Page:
Dell announced today that it has partnered with Sonic to bring the first Qflix-enabled drive to market. The Qflix drive is available today as a $120 option on Dell's Inspiron, Studio and XPS laptops as well as through the company's Entertainment, Software and Accessories online store. With this drive, consumers are able to download movies from CinemaNow, transfer them to digital devices in their home and then create a permanent copy on Qflix DVD media.
Dell and Sonic Solutions have teamed to make downloading and recording DVD movies easy with the first PC-based Qflix™ drives. Using an intuitive application, Roxio® Venue, movie collectors can search and select from a variety of major Hollywood hits available from CinemaNow, download them on their PC, transfer them to multiple digital devices in their home, and then create a permanent and portable DVD-format copy on Qflix DVD media.
The Qflix drive bundle is available in the U.S. today as an option on most Inspiron, Studio and XPS laptops for $120, as well as through Dell’s Entertainment, Software and Accessories online store, and will be available soon as option on select consumer desktops. The bundle includes an external Qflix-enabled drive, which also supports standard DVD read/write functions, two recordable Qflix DVD discs, Roxio Venue and CinemaNow software and a USB cable.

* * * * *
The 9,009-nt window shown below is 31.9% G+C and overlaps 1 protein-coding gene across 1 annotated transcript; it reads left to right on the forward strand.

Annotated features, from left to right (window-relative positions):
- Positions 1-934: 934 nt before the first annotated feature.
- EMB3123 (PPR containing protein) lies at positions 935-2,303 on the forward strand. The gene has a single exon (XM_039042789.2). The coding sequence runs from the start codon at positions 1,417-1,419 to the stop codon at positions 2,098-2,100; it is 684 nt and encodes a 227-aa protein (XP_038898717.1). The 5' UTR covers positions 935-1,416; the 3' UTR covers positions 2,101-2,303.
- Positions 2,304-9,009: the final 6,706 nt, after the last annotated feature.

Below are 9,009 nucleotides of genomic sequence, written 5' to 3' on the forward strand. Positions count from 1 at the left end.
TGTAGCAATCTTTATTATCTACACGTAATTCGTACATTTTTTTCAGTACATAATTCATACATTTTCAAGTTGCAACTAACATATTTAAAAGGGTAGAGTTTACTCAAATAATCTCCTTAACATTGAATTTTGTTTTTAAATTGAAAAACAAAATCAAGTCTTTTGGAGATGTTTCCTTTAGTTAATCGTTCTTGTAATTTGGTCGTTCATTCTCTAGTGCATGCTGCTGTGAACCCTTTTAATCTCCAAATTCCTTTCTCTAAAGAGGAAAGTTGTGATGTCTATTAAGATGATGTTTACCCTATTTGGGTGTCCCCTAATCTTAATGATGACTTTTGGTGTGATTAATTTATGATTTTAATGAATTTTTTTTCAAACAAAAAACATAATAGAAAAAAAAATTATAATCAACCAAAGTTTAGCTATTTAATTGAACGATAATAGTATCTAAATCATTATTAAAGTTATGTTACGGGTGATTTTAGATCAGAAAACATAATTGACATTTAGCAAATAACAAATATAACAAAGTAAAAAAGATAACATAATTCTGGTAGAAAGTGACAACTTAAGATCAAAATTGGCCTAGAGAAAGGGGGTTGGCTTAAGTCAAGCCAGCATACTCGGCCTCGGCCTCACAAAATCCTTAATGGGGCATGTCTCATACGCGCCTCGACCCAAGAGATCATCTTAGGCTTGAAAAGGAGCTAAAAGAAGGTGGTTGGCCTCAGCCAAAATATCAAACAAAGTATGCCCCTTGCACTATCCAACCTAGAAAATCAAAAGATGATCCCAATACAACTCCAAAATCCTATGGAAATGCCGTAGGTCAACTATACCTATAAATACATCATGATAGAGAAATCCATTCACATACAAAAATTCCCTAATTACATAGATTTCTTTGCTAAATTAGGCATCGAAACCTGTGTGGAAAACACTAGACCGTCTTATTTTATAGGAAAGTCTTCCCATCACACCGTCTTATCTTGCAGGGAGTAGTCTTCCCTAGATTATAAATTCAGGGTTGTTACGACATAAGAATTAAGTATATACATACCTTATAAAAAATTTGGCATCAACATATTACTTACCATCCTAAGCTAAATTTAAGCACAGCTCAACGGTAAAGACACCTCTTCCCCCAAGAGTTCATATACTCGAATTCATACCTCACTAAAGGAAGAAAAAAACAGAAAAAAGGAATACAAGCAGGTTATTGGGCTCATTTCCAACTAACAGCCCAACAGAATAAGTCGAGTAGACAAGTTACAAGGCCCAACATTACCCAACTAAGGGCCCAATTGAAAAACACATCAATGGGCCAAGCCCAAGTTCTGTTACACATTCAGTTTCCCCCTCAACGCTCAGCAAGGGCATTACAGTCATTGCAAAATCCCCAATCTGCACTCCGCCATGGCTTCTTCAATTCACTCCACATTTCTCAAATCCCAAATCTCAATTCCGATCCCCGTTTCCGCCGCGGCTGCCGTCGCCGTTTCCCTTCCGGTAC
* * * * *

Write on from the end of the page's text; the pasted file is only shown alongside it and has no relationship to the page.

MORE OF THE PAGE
“We look forward to bringing this innovative digital download technology to our customers,” said Michelle Pearcy, director, Dell’s global software marketing. “People are accessing and managing more and more digital content with their PCs, but often they are limited by where and when they can view their content. With Qflix, movie fans can now burn their movies and TV shows to DVDs that can be played on most standard DVD player, greatly enhancing the flexibility of their digital downloads.”
“The burnable-in-the-home DVD is well-timed given the growing interest from both consumers and studios in digital distribution,” said Tom Adams, president, Adams Media Research. “Two of the key things holding consumers back in their willingness to purchase movies electronically are worries about long-term ownership and portability of the downloaded file. Providing the security of a DVD back-up and the assurance that the file will play on the majority of standard DVD players -- set-top, desk-top or portable -- is a key step forward.”
“The Qflix Platform is bringing the $35 billion DVD sell-through market into the age of electronic distribution,” said Mark Ely, executive vice president of Strategy, Sonic Solutions. “We’re extremely pleased to be working with Dell, Hollywood, and the media and drive suppliers to usher in the age of DVD-on-Demand.”
CinemaNow will continue to expand its Qflix-ready movie selections. Qflix DVD media that allows the Hollywood approved burning of premium content to DVD can be found at www.qflix.com/getitnow.